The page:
Why New Zealand needs binding referendums

22:34, Jan 22 2014

Former prime minister Sir Geoffrey Palmer is wrong to conclude that referendums endanger our democratic system (Opinion, Dec 24). Rather, I think our democracy will be enhanced by the selective use of binding referendums because I believe, to quote Abraham Lincoln, democracy should be government "of the people, by the people, for the people".

My point of difference with Sir Geoffrey is shaped by the fact that my parliamentary experience has been under the mixed member proportional (MMP) voting system while his was under the old first past the post (FPP) voting system.

It is true that MMP has given us a more representative Parliament. The Greens and NZ First would not be there under the FPP system.

However, it is also true that MMP has given prime ministers greater power, and that is where the problem lies. They have always played a major role in the selection of the Cabinet, but under MMP they also determine the ranking of list MPs. MPs who cross the prime minister risk not only their chances of being a cabinet minister, but also of being demoted on the list at the next election.

The position was different under FPP. MPs, all of whom represented electorates, were then free to vote either way on conscience bills and that freedom was respected from the prime minister down.

During my time in Parliament, I saw that prime ministerial power exercised ruthlessly by both Helen Clark and John Key.


Let me give you two examples.

The first is in relation to the Prostitution Reform Bill of 2003, which, for the first time in New Zealand's history, decriminalised brothel keeping and legalised street prostitution.

It was supposed to be a conscience vote for Labour MPs, but Miss Clark lobbied those who opposed the bill to change sides. The media tackled the prime minister about that, to which she replied that everyone was talking to everyone.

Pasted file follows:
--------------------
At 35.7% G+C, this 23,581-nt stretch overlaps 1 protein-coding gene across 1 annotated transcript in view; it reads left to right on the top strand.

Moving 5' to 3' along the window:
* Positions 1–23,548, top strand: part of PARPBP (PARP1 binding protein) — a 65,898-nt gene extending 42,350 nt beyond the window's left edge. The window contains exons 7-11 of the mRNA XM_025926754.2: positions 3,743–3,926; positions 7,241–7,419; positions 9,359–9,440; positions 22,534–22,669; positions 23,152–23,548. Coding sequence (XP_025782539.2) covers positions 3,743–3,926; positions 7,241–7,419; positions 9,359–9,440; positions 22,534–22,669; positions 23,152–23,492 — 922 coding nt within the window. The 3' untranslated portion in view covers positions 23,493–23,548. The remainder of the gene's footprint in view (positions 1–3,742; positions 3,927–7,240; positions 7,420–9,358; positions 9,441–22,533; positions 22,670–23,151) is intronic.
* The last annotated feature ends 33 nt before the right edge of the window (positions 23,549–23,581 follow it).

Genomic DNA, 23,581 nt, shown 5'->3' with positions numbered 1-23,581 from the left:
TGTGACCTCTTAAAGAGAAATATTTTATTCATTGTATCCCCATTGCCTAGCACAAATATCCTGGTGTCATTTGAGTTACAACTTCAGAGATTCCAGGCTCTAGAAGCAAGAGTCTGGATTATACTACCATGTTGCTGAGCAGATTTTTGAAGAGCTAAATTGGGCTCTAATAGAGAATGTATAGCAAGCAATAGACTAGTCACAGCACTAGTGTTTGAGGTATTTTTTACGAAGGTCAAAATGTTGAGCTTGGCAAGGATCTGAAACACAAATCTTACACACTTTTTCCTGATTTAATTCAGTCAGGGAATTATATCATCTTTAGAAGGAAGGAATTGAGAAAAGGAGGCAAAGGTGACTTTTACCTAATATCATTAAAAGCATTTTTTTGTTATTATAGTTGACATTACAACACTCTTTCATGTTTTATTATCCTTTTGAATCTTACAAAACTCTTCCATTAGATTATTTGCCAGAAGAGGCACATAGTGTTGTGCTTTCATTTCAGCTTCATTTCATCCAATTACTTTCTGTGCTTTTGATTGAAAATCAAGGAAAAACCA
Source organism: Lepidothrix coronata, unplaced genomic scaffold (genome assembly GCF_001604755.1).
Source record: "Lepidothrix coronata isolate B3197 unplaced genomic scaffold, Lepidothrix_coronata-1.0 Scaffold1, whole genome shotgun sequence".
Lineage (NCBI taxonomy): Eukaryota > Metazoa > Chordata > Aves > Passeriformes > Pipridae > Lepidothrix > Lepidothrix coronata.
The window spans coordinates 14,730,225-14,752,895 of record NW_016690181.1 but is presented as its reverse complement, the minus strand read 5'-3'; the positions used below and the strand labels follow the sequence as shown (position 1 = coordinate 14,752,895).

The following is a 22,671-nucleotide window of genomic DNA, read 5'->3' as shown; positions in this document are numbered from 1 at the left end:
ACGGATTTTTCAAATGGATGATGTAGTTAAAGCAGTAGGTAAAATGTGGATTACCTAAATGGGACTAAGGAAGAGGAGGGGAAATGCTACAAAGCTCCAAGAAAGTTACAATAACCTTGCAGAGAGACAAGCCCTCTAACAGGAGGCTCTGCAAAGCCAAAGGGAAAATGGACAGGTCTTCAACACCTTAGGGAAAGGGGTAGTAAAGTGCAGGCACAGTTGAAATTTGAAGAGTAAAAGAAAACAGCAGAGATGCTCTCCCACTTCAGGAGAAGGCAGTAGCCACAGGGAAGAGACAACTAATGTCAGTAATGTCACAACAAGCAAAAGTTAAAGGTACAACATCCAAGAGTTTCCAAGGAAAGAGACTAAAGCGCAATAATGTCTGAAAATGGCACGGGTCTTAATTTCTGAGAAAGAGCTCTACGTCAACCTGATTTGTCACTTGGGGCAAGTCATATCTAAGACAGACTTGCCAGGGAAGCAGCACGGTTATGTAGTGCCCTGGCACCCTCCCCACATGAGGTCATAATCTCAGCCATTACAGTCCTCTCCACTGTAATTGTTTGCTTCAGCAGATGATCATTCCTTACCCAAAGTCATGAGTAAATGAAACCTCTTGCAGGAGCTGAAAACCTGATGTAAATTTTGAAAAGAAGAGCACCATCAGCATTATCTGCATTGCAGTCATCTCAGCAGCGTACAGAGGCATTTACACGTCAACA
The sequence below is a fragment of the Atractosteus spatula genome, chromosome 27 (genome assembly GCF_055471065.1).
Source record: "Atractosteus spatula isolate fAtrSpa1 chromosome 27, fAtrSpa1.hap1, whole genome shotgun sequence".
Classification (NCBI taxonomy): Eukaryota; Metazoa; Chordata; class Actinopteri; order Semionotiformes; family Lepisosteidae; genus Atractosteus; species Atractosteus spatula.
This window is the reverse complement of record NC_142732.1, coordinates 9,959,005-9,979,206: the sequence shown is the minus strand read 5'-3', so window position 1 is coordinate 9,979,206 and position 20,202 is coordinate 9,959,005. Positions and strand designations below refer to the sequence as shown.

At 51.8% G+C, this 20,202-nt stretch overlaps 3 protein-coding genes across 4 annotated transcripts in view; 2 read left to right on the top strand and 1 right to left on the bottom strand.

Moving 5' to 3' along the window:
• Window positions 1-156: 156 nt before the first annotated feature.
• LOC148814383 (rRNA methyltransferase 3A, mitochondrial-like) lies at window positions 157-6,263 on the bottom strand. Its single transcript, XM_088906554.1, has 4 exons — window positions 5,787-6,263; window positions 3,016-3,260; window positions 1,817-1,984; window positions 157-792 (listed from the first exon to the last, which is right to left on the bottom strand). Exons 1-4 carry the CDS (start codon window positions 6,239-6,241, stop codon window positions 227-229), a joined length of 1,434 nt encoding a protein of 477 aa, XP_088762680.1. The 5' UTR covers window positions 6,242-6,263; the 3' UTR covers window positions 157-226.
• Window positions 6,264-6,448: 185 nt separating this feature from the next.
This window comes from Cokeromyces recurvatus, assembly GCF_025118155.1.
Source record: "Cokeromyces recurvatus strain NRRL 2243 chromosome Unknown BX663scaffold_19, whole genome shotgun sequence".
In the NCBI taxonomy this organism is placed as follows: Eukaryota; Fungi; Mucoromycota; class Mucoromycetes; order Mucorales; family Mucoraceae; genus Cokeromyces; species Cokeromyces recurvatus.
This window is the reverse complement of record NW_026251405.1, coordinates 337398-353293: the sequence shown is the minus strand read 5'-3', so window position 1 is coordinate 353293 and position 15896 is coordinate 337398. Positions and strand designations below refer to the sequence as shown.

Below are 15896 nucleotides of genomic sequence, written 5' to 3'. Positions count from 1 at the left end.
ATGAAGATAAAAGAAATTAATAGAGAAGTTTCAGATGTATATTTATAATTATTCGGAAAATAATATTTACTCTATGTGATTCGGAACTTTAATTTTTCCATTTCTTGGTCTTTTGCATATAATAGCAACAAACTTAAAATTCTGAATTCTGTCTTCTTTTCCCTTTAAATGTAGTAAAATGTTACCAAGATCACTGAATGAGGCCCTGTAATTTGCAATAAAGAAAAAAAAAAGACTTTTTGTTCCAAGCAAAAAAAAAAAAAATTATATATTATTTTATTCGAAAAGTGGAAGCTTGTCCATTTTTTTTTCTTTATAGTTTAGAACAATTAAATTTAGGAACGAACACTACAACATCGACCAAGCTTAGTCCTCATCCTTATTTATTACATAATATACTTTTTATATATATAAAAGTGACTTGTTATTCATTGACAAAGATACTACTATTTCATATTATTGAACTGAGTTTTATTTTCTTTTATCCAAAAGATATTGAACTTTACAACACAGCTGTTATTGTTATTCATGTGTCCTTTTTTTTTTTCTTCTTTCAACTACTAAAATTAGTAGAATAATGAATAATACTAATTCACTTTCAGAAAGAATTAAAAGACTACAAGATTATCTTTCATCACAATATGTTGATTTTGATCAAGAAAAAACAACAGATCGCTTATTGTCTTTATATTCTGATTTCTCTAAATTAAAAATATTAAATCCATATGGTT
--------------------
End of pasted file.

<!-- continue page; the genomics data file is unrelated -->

But the prime minister is not an "everyone" in this context. I saw it as an abuse of power since it is morally unacceptable to override a person's conscience in those circumstances.

In the event the bill passed by one vote, with Labour MP Ashraf Choudhary abstaining. When asked why, he stated that as "a Muslim I could not vote for the bill" but till pressure was brought to bear he had been staunchly opposed. In the event, just seven Labour MPs voted against the bill. All were electorate MPs; none were in Cabinet.

Polling at the time showed a solid majority of voters opposed the bill.

The second is in relation to the "anti-smacking" bill which, for the first time in New Zealand's history, criminalised parents if they smacked their children for the purpose of correction.

Sadly, then Opposition leader John Key followed Miss Clark's example. The overwhelming majority of National MPs had consistently voted for a sensible amendment to the bill to allow a light smack for correction, but all were forced to change sides and vote for the bill after Mr Key cut a deal with Miss Clark. Again, many of those MPs were very unhappy.

As a result, the bill was passed with just nine MPs voting against it, even though polls indicated it was opposed by more than 80 per cent of voters. It gets worse.

Voters collected about 390,000 signatures to force a referendum in 2009. An overwhelming 87.4 per cent voted against what had now become law, but Mr Key, by then prime minister, ruled out repeal immediately.

Where is democracy in all this? Did Miss Clark and the Labour Party campaign in the 2002 election to decriminalise brothel keeping and prostitution? No, they did not. Did either the Labour Party or the National Party campaign to criminalise a light smack by good parents in the 2005 election?

No, they did not.

When the issue was raised, and it was, both Labour and National MPs informed the people that it would be a conscience vote. Yeah, right.

On issues such as these it turns out that MMP is not a democracy but an oligarchy, that is government by the leaders of the Labour or National parties when they are in power.

What use are polls in these circumstances? What use are non- binding referendums? Does Sir Geoffrey really want to drown out the voice of the people who are negatively affected by these undemocratic decisions?

Kiwis deserve better. Given these realities, if we are to reform our government in a way which fits Lincoln's definition of democracy, we need binding citizens initiated referendums as never before.

Gordon Copeland is a former United Future MP.